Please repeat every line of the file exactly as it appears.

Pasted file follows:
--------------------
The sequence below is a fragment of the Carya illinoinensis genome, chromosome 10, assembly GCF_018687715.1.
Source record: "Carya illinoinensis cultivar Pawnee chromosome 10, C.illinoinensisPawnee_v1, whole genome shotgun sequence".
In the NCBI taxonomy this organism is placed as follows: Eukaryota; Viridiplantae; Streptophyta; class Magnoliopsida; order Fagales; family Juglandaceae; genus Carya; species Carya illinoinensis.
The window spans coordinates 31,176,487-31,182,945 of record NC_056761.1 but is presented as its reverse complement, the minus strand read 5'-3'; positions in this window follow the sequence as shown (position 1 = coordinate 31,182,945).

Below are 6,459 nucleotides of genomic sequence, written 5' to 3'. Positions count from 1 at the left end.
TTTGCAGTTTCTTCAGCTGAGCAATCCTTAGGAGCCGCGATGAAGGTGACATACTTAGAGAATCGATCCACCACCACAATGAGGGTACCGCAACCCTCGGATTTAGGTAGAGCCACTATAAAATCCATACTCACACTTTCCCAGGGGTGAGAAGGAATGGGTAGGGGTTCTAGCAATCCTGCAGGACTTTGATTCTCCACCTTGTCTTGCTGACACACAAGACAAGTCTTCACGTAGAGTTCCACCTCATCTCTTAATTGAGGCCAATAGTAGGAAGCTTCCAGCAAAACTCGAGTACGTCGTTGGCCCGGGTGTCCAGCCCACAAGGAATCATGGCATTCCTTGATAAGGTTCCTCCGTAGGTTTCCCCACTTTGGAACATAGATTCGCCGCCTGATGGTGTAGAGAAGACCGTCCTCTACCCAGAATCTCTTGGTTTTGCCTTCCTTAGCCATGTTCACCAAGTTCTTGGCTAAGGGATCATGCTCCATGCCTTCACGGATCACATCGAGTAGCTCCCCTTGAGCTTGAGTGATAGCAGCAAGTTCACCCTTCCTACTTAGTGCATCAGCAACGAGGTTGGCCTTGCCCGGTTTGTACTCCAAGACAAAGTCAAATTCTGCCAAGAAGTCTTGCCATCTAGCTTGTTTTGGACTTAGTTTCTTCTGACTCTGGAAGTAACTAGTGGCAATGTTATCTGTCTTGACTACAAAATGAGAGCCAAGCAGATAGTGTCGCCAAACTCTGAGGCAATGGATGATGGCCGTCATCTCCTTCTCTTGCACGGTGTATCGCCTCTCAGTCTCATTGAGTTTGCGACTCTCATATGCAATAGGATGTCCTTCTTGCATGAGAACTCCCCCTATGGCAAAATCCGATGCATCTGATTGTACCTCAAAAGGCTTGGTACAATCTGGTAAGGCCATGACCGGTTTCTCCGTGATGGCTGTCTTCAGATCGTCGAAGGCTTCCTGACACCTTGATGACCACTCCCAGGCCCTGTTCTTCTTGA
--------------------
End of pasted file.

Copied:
The sequence below is a fragment of the Carya illinoinensis genome, chromosome 10, assembly GCF_018687715.1.
Source record: "Carya illinoinensis cultivar Pawnee chromosome 10, C.illinoinensisPawnee_v1, whole genome shotgun sequence".
In the NCBI taxonomy this organism is placed as follows: Eukaryota; Viridiplantae; Streptophyta; class Magnoliopsida; order Fagales; family Juglandaceae; genus Carya; species Carya illinoinensis.
The window spans coordinates 31,176,487-31,182,945 of record NC_056761.1 but is presented as its reverse complement, the minus strand read 5'-3'; positions in this window follow the sequence as shown (position 1 = coordinate 31,182,945).

Below are 6,459 nucleotides of genomic sequence, written 5' to 3'. Positions count from 1 at the left end.
TTTGCAGTTTCTTCAGCTGAGCAATCCTTAGGAGCCGCGATGAAGGTGACATACTTAGAGAATCGATCCACCACCACAATGAGGGTACCGCAACCCTCGGATTTAGGTAGAGCCACTATAAAATCCATACTCACACTTTCCCAGGGGTGAGAAGGAATGGGTAGGGGTTCTAGCAATCCTGCAGGACTTTGATTCTCCACCTTGTCTTGCTGACACACAAGACAAGTCTTCACGTAGAGTTCCACCTCATCTCTTAATTGAGGCCAATAGTAGGAAGCTTCCAGCAAAACTCGAGTACGTCGTTGGCCCGGGTGTCCAGCCCACAAGGAATCATGGCATTCCTTGATAAGGTTCCTCCGTAGGTTTCCCCACTTTGGAACATAGATTCGCCGCCTGATGGTGTAGAGAAGACCGTCCTCTACCCAGAATCTCTTGGTTTTGCCTTCCTTAGCCATGTTCACCAAGTTCTTGGCTAAGGGATCATGCTCCATGCCTTCACGGATCACATCGAGTAGCTCCCCTTGAGCTTGAGTGATAGCAGCAAGTTCACCCTTCCTACTTAGTGCATCAGCAACGAGGTTGGCCTTGCCCGGTTTGTACTCCAAGACAAAGTCAAATTCTGCCAAGAAGTCTTGCCATCTAGCTTGTTTTGGACTTAGTTTCTTCTGACTCTGGAAGTAACTAGTGGCAATGTTATCTGTCTTGACTACAAAATGAGAGCCAAGCAGATAGTGTCGCCAAACTCTGAGGCAATGGATGATGGCCGTCATCTCCTTCTCTTGCACGGTGTATCGCCTCTCAGTCTCATTGAGTTTGCGACTCTCATATGCAATAGGATGTCCTTCTTGCATGAGAACTCCCCCTATGGCAAAATCCGATGCATCTGATTGTACCTCAAAAGGCTTGGTACAATCTGGTAAGGCCATGACCGGTTTCTCCGTGATGGCTGTCTTCAGATCGTCGAAGGCTTCCTGACACCTTGATGACCACTCCCAGGCCCTGTTCTTCTTGA